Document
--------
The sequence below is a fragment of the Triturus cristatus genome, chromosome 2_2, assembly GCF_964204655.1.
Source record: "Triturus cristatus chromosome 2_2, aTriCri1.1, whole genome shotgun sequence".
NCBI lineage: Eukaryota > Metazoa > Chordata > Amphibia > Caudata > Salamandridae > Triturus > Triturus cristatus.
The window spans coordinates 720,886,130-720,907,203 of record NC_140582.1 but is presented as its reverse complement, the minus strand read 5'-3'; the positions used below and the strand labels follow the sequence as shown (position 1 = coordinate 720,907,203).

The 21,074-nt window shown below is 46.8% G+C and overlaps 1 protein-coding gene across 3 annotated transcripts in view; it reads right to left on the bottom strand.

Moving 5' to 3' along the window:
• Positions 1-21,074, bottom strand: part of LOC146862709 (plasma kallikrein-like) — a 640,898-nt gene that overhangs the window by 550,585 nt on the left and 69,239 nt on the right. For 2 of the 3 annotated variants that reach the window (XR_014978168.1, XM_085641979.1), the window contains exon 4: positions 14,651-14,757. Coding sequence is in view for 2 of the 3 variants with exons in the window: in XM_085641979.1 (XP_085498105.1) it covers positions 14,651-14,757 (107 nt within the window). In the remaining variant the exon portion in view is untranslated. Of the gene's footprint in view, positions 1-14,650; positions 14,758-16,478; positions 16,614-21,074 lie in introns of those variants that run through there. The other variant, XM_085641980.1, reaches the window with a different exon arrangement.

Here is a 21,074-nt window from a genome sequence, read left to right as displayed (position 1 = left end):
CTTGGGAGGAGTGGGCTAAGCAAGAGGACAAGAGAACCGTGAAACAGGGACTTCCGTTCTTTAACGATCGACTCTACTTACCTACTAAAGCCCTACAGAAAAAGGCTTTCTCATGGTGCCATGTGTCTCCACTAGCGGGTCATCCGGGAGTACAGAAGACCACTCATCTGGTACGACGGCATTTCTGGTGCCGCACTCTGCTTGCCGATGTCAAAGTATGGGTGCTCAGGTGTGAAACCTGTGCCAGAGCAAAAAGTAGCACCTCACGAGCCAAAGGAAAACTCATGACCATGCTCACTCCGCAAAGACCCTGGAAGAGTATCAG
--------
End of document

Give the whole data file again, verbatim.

The sequence below is a fragment of the Triturus cristatus genome, chromosome 2_2, assembly GCF_964204655.1.
Source record: "Triturus cristatus chromosome 2_2, aTriCri1.1, whole genome shotgun sequence".
NCBI lineage: Eukaryota > Metazoa > Chordata > Amphibia > Caudata > Salamandridae > Triturus > Triturus cristatus.
The window spans coordinates 720,886,130-720,907,203 of record NC_140582.1 but is presented as its reverse complement, the minus strand read 5'-3'; the positions used below and the strand labels follow the sequence as shown (position 1 = coordinate 720,907,203).

The 21,074-nt window shown below is 46.8% G+C and overlaps 1 protein-coding gene across 3 annotated transcripts in view; it reads right to left on the bottom strand.

Moving 5' to 3' along the window:
• Positions 1-21,074, bottom strand: part of LOC146862709 (plasma kallikrein-like) — a 640,898-nt gene that overhangs the window by 550,585 nt on the left and 69,239 nt on the right. For 2 of the 3 annotated variants that reach the window (XR_014978168.1, XM_085641979.1), the window contains exon 4: positions 14,651-14,757. Coding sequence is in view for 2 of the 3 variants with exons in the window: in XM_085641979.1 (XP_085498105.1) it covers positions 14,651-14,757 (107 nt within the window). In the remaining variant the exon portion in view is untranslated. Of the gene's footprint in view, positions 1-14,650; positions 14,758-16,478; positions 16,614-21,074 lie in introns of those variants that run through there. The other variant, XM_085641980.1, reaches the window with a different exon arrangement.

Here is a 21,074-nt window from a genome sequence, read left to right as displayed (position 1 = left end):
CTTGGGAGGAGTGGGCTAAGCAAGAGGACAAGAGAACCGTGAAACAGGGACTTCCGTTCTTTAACGATCGACTCTACTTACCTACTAAAGCCCTACAGAAAAAGGCTTTCTCATGGTGCCATGTGTCTCCACTAGCGGGTCATCCGGGAGTACAGAAGACCACTCATCTGGTACGACGGCATTTCTGGTGCCGCACTCTGCTTGCCGATGTCAAAGTATGGGTGCTCAGGTGTGAAACCTGTGCCAGAGCAAAAAGTAGCACCTCACGAGCCAAAGGAAAACTCATGACCATGCTCACTCCGCAAAGACCCTGGAAGAGTATCAG